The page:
To promote our petition calling on South African asset managers to support fossil fuel-free funds, we’ve launched a social media campaign on Facebook, Twitter and Instagram spotlighting some of the people and organisations that support this call.

Wednesday’s posts featured Bishop Geoff Davies of the Anglican Church and Southern African Faith Communities Environment Institute. Please share these posts with your followers and help us get to 5,000 signatures!

Petition calls on SA’s top asset managers to help citizens who want to fight climate change

Press release: Cape Town, 19 July 2018:– Fossil Free South Africa, the campaign calling for both institutional and individual investors to stop investments in climate-breaking coal, gas and oil, has with its partners launched a new ‘Spotlight’ campaign on social media: Facebook, Twitter and Instagram, as well as collecting signatures on the ground at markets and events.

The campaign aims to increase support for its petition calling on SA’s biggest assset managers – Allan Gray, Coronation, Investec, Old Mutual, Sanlam and the Government Employees Pension Fund – to offer fossil fuel-free options to investors.

‘Over the past three years, the most profitable economic sector in South Africa has been financial services,’ said David Le Page, Fossil Free SA coordinator. ‘Yet despite their claims to being socially responsible corporate citizens, none of South Africa’s top asset managers are committed to helping citizens invest without doing harm. Most continue to invest in fossil fuels, and have not committed to supporting vital conventions on climate change, such as the Paris treaty. As Bill McKibben has said, “If it’s wrong to wreck the climate, then it’s wrong to profit from that wreckage”.’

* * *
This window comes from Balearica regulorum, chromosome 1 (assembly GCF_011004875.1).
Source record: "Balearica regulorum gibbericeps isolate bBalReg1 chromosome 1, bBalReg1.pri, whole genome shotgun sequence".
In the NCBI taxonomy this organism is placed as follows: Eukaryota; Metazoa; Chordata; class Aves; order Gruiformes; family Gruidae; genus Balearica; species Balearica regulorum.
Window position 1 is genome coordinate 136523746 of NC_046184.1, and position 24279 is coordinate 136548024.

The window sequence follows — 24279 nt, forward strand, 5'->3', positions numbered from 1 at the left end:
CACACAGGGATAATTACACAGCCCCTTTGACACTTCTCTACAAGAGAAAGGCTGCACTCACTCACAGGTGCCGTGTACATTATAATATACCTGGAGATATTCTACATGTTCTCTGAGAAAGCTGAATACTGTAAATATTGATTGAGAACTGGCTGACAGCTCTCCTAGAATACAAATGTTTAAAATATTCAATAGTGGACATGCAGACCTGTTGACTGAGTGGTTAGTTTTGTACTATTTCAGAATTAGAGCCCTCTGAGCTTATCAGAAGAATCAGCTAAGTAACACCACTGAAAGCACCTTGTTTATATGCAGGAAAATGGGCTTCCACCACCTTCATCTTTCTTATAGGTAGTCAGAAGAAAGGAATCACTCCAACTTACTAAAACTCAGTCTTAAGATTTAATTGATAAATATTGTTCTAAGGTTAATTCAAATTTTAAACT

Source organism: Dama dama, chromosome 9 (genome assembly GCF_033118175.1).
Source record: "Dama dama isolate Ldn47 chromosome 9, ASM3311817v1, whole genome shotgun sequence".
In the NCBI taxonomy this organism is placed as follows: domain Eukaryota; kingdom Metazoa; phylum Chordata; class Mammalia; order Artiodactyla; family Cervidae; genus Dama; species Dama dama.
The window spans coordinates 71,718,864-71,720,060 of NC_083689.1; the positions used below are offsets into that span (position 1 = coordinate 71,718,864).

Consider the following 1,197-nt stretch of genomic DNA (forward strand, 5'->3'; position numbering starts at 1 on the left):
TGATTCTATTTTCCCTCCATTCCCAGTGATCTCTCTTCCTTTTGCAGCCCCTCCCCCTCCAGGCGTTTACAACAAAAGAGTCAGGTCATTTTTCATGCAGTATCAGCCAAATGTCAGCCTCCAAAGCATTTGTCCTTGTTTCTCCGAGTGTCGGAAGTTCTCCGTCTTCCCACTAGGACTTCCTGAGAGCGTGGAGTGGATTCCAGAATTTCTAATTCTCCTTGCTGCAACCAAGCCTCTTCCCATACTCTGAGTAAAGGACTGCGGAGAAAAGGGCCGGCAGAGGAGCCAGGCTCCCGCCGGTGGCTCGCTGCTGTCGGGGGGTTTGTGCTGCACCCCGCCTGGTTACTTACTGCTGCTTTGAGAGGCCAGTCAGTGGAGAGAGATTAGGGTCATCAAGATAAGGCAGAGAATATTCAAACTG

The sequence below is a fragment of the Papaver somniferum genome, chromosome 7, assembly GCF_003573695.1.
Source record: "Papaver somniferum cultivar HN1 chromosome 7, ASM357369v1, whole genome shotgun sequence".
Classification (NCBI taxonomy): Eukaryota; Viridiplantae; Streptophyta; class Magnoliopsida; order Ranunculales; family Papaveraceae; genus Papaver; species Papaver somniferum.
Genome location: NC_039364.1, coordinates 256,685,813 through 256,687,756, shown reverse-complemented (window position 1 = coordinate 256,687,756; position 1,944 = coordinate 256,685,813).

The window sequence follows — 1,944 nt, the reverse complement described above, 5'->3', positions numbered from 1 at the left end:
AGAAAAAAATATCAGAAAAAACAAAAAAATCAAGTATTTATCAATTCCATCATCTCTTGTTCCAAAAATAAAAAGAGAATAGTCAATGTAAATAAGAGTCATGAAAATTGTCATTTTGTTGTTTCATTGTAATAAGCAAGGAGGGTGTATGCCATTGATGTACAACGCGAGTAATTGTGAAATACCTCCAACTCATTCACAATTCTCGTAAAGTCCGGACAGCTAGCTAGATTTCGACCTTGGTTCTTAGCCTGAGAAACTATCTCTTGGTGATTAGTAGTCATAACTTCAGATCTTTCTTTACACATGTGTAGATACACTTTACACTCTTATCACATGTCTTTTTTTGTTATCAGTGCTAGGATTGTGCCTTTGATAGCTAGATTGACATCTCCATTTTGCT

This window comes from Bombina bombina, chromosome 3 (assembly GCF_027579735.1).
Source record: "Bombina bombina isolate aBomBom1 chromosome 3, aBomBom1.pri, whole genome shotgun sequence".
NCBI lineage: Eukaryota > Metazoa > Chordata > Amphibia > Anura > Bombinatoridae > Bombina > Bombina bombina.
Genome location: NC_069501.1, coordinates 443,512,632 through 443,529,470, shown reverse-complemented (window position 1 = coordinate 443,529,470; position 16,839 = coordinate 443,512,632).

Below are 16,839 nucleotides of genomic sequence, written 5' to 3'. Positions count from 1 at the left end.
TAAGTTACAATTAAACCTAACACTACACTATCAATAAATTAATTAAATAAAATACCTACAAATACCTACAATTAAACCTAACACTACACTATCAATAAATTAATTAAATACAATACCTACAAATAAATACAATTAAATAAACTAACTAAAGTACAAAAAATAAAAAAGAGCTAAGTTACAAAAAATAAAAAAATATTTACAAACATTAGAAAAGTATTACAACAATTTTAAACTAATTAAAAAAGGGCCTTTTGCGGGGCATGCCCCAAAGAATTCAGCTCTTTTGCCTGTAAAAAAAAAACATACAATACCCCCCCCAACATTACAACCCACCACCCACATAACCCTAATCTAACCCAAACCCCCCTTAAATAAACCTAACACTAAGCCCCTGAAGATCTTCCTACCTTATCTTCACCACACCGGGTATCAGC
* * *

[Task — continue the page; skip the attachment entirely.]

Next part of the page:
‘South Africa is most vulnerable to climate change: most recently, 50,000 seasonal workers in the Western Cape have lost work as a result of the Cape drought, creating great suffering. We think it’s time that our top asset managers start making it easy for principled investors to stop investing in fossil fuel companies like Sasol. Europe, the US and Australia, amongst others, have well-developed ethical investment sectors, but South Africa lags behind.’

‘Our big asset managers protest that there is no public demand for ethical investments in South Africa, and it’s not financially viable for them to offer fossil fuel-free funds. We believe that in fact most South Africans, once they understand the issues, would far prefer not be invested in declining industries that are wreaking havoc with the environment. We call on our world-class asset managers to help investors and citizens who are committed to the vital mission of stopping climate change. And we welcome volunteers for profiling in this social media campaign.’

Fossil Free SA’s campaign partners include 350 Africa, the Centre for Environmental Rights, Greenpeace Africa, Earthlife Africa, SAFCEI, the African Climate Reality Project, UCT’s Green Campus Initiative, EcoMaties, GroundWork, Green Anglicans, the People’s Health Movement, SA Climate Action Network, Cullinans and Greenpop.

Emphasing that climate change is a major human rights issue, the campaign has been endorsed by and will profile the new secretary general of human rights organisation, Amnesty International, Kumi Naidoo.

For more information, please contact Fossil Free SA coordinator David Le Page at or +27845220968.

About Fossil Free SA: Our campaign grew out of an 2013 initiative to persuade the University of Cape Town to stop investing in fossil fuels. The university now has a draft responsible investment policy. With 350 Africa, we have also helped persuade the City of Cape Town to commit to divestment. Global commitments to divestment now span whole countries, such as Ireland, cities including New York, London and Paris, and funds worth over $6 trillion. Archbishop Emeritus Desmond Tutu has endorsed the movement, saying: ‘People of conscience need to break their ties with corporations financing the injustice of climate change.’

New research on the financial impacts of fossil fuel divestment